A total of 33 deaths have been confirmed in 24 U.S. states, with the median age of 44 years old, according to the CDC.
Among 849 patients with information on substances used in e-cigarettes three months prior to symptom onset, about 78 percent reported using products containing THC, the principal psychoactive compound in marijuana, while 10 percent reported exclusive use of nicotine-containing products, according to the CDC.
"This is extremely complicated and difficult. It's fatal or potentially fatal with half of the cases requiring intensive care," said CDC Principal Deputy Director Anne Schuchat at a Congress hearing on Wednesday.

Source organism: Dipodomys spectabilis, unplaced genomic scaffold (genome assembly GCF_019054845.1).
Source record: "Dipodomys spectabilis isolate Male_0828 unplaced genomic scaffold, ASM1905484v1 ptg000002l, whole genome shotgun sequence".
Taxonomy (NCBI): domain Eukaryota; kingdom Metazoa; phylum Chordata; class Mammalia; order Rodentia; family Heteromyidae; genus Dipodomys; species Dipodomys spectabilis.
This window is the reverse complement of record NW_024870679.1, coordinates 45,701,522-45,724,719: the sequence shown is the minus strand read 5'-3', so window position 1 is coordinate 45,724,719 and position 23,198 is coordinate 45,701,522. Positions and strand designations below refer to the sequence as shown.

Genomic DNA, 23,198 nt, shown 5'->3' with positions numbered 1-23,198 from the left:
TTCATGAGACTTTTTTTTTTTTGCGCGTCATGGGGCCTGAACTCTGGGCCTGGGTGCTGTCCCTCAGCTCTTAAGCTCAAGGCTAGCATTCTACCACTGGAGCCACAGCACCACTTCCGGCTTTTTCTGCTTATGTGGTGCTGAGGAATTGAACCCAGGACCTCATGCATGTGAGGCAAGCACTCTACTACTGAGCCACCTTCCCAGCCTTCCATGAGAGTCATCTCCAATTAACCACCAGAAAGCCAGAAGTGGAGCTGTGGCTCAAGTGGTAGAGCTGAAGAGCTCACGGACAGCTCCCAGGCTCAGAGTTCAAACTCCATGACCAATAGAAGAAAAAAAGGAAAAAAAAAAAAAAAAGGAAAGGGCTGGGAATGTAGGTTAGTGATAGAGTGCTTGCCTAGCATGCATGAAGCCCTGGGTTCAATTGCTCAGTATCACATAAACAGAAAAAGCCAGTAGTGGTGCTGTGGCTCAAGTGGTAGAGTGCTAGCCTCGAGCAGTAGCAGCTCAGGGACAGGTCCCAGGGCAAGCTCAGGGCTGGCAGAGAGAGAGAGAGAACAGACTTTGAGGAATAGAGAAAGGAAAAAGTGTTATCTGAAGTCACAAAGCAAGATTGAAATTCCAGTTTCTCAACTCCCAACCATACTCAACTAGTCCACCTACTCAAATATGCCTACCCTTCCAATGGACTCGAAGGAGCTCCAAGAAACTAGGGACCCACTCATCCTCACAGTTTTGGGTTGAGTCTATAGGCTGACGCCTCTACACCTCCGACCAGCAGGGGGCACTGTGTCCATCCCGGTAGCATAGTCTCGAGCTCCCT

Schuchat said the approaching flu season complicates efforts to diagnose vaping cases. Also, patients who have contracted the vaping-related lung disease could be more vulnerable to influenza and other respiratory illnesses, making the winter flu season this year more challenging.
The increasing number of vaping-related deaths has alarmed the country. The U.S. Food and Drug Administration is making a policy that will clear the market of unauthorized, non-tobacco-flavored e-cigarette products.
The CDC recommended that people refrain from the use of all e-cigarettes since the specific causes or causes of lung injury are not yet known.